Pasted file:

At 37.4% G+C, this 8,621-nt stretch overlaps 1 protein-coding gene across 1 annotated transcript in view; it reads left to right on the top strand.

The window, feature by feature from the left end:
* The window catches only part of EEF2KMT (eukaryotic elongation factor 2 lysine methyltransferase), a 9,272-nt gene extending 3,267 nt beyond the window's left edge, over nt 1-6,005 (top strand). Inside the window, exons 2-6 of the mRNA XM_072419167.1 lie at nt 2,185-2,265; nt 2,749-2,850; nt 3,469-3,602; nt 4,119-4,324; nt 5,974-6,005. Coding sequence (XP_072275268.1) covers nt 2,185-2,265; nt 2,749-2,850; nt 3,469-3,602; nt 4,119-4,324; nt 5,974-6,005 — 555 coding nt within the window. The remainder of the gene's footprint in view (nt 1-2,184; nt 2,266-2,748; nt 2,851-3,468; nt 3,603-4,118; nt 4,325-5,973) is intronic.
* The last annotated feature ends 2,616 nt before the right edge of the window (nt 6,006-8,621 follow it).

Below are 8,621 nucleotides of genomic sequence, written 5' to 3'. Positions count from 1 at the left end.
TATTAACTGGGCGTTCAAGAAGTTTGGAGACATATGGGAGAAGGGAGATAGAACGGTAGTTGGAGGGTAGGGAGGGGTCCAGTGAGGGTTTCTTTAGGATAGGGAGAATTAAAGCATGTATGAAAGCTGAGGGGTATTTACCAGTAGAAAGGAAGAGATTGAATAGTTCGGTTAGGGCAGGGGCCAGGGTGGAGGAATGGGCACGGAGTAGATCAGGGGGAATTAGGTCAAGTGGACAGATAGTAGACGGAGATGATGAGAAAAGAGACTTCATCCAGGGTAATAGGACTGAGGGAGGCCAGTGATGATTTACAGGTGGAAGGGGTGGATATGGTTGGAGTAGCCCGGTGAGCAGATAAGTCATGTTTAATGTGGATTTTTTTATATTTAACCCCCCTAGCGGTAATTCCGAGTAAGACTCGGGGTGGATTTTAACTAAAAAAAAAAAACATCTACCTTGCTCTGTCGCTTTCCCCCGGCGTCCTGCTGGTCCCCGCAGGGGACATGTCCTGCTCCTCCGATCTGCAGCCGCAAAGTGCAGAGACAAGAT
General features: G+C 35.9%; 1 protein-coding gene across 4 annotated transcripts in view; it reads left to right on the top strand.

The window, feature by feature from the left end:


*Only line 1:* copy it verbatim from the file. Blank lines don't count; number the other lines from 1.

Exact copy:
At 37.4% G+C, this 8,621-nt stretch overlaps 1 protein-coding gene across 1 annotated transcript in view; it reads left to right on the top strand.